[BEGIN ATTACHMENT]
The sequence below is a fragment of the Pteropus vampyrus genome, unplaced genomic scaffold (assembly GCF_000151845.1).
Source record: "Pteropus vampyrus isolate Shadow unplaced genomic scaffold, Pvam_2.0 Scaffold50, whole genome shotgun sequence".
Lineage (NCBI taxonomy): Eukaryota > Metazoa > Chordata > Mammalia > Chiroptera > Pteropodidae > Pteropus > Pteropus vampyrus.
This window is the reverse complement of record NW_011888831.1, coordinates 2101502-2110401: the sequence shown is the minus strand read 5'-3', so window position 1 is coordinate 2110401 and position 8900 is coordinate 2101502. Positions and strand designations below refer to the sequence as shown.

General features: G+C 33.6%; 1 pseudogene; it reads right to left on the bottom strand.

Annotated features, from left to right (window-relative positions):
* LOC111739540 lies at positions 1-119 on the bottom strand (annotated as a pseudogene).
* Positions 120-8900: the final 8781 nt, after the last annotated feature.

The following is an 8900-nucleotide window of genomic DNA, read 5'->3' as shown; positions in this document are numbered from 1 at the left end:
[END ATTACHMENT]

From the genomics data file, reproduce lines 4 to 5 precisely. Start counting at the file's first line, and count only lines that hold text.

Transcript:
This window is the reverse complement of record NW_011888831.1, coordinates 2101502-2110401: the sequence shown is the minus strand read 5'-3', so window position 1 is coordinate 2110401 and position 8900 is coordinate 2101502. Positions and strand designations below refer to the sequence as shown.

General features: G+C 33.6%; 1 pseudogene; it reads right to left on the bottom strand.